Wednesday, May 12, 2010
As you know, Oll has been working on the archiving project since early February 2009 and he is now working on a general mish-mash of a section known as `General Forteana`. This tenth trenche is a collection of completely uncategoriseable stuff including animal attacks, a decapitated python, and dogs that saved a small child with Down's syndrome. It doesn't get much better than this. Good stuff.
Extract from his website: Because the media continue to treat Nessie only as an amusing story. The objective and strong evidence summarized in the above article is not properly presented in the "documentary" films and television programs about the subject. There have been at least 18 such programs (in English alone) since the 1970s. Typically they give the false impression that eyewitness reports are the main grounds for believing Nessies to be real. Often the strongest evidence is not even mentioned, and when it is, it is often misrepresented. For a detailed analysis of the 17 documentaries shown between 1972 and 2001, see my article,
"Common Knowledge about the Loch Ness Monster" Journal of Scientific Exploration, 16(3): 455--477 (2002)
I had published earlier analyses of the coverage that Nessie has received in newspapers, magazines, and books:
Public Perception of the Loch Ness Monster, Scottish Naturalist, 1988, 69--93
The Loch Ness Monster: Public Perception and the Evidence, Cryptozoology, 1 (1982) 40—45
Henry does have some controversial theories on some subjects but I have always found him to be a gentleman and very friendly and helpful. He and Tim Dinsdale got along well and I could see why: they were both, I found, to be basically nice honest people (which is more than can be said for some that were around the Loch at various times). Henry has always replied when I have contacted him, is always pleasant and helpful so I thought he deserved a blog post.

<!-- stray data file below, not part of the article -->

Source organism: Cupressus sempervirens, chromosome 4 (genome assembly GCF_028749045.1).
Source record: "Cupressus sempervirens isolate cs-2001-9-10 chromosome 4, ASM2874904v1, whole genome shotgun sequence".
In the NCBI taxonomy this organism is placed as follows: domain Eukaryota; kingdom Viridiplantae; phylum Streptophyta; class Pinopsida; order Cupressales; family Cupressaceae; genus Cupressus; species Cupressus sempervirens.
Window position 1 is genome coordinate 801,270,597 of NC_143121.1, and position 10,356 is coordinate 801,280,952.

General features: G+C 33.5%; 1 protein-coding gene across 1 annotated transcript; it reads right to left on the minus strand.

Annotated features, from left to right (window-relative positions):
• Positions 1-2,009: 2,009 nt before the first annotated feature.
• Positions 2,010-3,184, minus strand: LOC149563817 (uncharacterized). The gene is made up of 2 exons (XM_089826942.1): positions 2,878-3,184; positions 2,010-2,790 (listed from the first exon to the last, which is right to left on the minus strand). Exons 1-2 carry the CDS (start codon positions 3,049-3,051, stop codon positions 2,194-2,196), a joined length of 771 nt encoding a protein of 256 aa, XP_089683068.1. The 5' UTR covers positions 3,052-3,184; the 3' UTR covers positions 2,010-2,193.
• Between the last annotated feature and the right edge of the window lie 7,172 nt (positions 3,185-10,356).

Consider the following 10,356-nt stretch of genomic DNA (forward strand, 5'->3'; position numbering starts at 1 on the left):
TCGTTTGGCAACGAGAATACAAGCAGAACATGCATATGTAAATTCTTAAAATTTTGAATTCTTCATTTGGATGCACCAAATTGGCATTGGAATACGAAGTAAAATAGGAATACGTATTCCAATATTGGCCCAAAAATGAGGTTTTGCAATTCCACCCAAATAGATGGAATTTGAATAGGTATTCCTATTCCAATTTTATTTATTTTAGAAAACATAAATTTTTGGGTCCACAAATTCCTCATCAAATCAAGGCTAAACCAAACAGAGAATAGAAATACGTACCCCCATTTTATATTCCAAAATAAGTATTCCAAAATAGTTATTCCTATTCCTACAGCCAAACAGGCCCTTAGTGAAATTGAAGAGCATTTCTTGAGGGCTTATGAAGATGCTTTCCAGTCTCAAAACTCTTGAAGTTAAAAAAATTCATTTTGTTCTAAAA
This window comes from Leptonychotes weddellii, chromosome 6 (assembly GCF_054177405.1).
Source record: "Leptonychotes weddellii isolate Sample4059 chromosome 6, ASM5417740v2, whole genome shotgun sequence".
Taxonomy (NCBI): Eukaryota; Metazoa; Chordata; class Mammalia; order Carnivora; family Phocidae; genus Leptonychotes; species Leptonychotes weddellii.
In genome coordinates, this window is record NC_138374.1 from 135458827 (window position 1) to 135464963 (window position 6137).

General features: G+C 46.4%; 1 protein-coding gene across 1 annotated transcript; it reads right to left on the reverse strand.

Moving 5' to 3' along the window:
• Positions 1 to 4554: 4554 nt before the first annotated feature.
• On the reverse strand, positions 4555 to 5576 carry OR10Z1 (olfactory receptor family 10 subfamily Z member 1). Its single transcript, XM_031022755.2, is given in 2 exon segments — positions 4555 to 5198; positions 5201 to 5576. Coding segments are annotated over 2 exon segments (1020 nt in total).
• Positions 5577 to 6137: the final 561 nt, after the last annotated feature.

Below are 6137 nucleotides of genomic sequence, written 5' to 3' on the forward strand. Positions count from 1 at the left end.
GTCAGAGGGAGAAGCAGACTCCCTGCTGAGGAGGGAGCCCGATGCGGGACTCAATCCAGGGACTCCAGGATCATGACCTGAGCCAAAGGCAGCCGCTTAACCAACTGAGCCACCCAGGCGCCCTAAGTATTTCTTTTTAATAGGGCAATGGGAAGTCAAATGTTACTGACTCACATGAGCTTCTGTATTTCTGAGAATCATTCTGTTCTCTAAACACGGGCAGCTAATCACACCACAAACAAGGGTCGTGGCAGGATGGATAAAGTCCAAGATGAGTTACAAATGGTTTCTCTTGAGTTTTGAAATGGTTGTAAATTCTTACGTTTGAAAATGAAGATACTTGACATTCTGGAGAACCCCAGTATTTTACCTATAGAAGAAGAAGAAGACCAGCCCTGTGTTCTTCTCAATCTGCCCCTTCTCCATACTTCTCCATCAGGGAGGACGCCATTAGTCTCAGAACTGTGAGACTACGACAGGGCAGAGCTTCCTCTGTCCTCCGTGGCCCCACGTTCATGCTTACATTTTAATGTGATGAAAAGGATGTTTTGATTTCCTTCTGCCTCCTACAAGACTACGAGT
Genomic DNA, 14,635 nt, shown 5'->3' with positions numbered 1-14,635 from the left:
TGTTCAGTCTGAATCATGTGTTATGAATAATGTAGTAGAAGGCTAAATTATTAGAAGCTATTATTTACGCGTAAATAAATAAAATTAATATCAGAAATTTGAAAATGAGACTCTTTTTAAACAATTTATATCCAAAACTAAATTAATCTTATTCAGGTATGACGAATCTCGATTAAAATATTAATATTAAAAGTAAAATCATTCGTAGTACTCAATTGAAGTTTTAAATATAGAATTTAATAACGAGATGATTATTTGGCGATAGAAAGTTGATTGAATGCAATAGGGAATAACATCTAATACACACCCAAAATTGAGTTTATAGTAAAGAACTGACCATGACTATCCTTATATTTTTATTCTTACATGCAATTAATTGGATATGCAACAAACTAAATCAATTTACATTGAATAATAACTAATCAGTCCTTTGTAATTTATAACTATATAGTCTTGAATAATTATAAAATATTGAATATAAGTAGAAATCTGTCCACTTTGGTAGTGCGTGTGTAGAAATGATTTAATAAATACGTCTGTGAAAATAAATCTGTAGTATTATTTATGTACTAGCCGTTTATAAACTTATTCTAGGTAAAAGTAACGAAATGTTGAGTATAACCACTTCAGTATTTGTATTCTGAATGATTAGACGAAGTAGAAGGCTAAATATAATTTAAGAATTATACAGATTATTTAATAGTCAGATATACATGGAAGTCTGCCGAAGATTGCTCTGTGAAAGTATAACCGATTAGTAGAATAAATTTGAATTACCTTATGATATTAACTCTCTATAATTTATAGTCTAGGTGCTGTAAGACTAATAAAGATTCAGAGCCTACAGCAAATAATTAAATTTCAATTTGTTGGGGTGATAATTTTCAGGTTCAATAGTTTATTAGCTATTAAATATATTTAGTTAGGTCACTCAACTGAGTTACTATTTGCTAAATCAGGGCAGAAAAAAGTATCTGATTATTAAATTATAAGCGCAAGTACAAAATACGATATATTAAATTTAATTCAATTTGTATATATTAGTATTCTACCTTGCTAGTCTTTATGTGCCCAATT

We met a very nice chap called Stephen this afternoon onsite, and in the course of a meeting that lasted well under five minutes, he agreed that the orchids should be protected, and has agreed that the grass should not be mown to give the flowers a chance to seed, and has devolved responsibility for maintaining the small headland upon which there is now a colony of ten or more flower spikes to the CFZ. If only the functionaries of Central Government were as sensible, reasonable and downright nice to deal with.
BTW, on the picture he can be seen (just about) on the right hand side, but we did not have permission to photograph him. We took pics in which he could be identified, in full expectation of having to mount a campaign of ridicule against the decision-makers, but as we have explained, we could not have been more wrong.
It is nice that a conservation story has a happy ending for a change.
On this day in 1917 three children claimed to have had a vision of the virgin Mary in Fatima, Portugal.
And now, the news:
Computer mice risk to your health
Mother bear saving stuck baby bear
Giant herring found in Sweden
A chance to make fish puns? That’s ‘dace’ whenever fish get mentioned there’s always po-‘tench’-ial for some ‘cod’ly puns…
(Not good enough? Oh well, ‘eel’ get my coat then)